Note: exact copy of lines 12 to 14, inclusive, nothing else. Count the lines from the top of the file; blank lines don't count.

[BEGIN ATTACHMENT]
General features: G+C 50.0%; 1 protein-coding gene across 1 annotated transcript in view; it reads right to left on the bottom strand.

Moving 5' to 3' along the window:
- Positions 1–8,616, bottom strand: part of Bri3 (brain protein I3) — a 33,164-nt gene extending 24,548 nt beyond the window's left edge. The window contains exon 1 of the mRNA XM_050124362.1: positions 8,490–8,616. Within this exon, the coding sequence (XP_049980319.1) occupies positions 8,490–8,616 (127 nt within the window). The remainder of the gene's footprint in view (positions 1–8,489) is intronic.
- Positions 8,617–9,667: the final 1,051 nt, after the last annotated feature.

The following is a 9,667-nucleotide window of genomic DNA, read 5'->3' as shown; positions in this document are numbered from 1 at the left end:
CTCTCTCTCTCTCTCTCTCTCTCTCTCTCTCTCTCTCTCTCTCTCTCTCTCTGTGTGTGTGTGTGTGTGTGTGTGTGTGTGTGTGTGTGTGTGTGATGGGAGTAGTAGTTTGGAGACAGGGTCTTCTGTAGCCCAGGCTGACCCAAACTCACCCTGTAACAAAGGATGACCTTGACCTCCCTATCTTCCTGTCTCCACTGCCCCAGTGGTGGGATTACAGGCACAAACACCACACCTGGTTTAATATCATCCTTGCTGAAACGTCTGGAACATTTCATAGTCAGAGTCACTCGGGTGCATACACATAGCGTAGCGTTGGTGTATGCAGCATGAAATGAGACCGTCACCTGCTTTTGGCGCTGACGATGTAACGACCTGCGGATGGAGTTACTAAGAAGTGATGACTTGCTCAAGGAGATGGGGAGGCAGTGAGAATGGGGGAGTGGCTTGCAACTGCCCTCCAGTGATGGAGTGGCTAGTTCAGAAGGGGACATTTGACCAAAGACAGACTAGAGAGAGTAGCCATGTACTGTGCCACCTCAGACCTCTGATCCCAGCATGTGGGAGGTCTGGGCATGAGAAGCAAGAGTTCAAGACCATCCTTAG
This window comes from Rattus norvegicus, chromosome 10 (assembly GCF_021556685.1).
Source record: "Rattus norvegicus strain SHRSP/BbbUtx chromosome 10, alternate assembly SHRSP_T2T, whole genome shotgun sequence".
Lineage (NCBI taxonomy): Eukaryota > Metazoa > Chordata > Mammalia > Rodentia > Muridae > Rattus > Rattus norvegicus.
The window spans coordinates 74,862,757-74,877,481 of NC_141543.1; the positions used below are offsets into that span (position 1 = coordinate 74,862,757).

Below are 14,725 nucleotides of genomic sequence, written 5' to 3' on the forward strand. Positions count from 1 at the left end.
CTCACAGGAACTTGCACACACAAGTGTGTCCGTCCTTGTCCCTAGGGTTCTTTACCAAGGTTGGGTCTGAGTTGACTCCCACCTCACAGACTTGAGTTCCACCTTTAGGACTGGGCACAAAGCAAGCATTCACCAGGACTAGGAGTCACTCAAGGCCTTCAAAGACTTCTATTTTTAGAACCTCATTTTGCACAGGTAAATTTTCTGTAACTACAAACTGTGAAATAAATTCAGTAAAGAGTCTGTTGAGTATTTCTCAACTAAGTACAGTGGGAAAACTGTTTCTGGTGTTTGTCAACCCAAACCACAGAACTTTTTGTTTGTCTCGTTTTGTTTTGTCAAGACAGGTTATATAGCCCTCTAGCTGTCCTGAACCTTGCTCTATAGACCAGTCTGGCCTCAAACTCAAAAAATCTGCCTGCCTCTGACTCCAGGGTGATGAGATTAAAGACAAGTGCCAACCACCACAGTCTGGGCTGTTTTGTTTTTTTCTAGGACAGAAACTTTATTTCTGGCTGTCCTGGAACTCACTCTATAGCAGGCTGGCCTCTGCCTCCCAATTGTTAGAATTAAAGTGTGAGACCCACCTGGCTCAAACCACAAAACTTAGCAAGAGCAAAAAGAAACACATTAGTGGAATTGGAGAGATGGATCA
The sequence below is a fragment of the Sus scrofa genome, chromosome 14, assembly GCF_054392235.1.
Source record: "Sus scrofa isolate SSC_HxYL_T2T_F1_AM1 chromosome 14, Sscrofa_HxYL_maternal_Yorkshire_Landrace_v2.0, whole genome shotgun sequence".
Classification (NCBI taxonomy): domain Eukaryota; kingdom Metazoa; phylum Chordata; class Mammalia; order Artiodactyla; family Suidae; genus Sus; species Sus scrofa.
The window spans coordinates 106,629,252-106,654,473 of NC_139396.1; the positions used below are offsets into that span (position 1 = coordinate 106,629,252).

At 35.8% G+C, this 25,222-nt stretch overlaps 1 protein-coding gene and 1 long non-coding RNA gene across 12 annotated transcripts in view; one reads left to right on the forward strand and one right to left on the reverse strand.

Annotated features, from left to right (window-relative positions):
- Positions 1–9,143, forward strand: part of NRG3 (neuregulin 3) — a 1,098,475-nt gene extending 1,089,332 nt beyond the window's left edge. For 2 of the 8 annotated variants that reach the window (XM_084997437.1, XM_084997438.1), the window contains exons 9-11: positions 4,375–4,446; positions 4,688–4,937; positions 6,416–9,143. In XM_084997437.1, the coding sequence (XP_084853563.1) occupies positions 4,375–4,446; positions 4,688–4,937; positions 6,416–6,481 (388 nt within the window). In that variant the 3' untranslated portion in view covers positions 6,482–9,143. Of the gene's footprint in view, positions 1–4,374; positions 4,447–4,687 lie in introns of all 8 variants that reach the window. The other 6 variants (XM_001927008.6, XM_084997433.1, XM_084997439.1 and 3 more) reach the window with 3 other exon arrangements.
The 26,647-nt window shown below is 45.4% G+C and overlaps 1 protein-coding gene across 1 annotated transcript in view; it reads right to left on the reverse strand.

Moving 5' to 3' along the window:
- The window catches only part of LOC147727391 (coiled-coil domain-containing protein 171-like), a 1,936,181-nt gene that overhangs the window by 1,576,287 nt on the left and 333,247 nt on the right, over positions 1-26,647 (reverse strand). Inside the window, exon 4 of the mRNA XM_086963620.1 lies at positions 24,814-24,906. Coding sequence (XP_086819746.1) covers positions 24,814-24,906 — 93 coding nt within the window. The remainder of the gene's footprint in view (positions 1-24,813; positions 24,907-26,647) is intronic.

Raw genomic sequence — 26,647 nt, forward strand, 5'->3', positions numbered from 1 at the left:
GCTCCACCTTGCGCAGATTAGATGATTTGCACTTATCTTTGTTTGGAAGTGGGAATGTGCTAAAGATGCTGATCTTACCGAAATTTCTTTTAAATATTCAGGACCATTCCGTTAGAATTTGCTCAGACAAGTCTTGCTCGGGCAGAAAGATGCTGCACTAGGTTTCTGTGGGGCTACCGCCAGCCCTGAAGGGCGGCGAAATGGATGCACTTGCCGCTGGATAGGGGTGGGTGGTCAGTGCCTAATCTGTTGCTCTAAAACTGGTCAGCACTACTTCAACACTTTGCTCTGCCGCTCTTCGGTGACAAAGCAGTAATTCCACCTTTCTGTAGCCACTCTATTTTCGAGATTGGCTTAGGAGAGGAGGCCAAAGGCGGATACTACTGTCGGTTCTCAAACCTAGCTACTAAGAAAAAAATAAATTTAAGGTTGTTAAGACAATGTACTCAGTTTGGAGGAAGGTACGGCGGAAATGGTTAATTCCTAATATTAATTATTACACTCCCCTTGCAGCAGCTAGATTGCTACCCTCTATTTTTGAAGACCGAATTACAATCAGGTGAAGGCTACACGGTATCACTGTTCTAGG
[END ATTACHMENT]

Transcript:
CTCACAGGAACTTGCACACACAAGTGTGTCCGTCCTTGTCCCTAGGGTTCTTTACCAAGGTTGGGTCTGAGTTGACTCCCACCTCACAGACTTGAGTTCCACCTTTAGGACTGGGCACAAAGCAAGCATTCACCAGGACTAGGAGTCACTCAAGGCCTTCAAAGACTTCTATTTTTAGAACCTCATTTTGCACAGGTAAATTTTCTGTAACTACAAACTGTGAAATAAATTCAGTAAAGAGTCTGTTGAGTATTTCTCAACTAAGTACAGTGGGAAAACTGTTTCTGGTGTTTGTCAACCCAAACCACAGAACTTTTTGTTTGTCTCGTTTTGTTTTGTCAAGACAGGTTATATAGCCCTCTAGCTGTCCTGAACCTTGCTCTATAGACCAGTCTGGCCTCAAACTCAAAAAATCTGCCTGCCTCTGACTCCAGGGTGATGAGATTAAAGACAAGTGCCAACCACCACAGTCTGGGCTGTTTTGTTTTTTTCTAGGACAGAAACTTTATTTCTGGCTGTCCTGGAACTCACTCTATAGCAGGCTGGCCTCTGCCTCCCAATTGTTAGAATTAAAGTGTGAGACCCACCTGGCTCAAACCACAAAACTTAGCAAGAGCAAAAAGAAACACATTAGTGGAATTGGAGAGATGGATCA
The sequence below is a fragment of the Sus scrofa genome, chromosome 14, assembly GCF_054392235.1.
Source record: "Sus scrofa isolate SSC_HxYL_T2T_F1_AM1 chromosome 14, Sscrofa_HxYL_maternal_Yorkshire_Landrace_v2.0, whole genome shotgun sequence".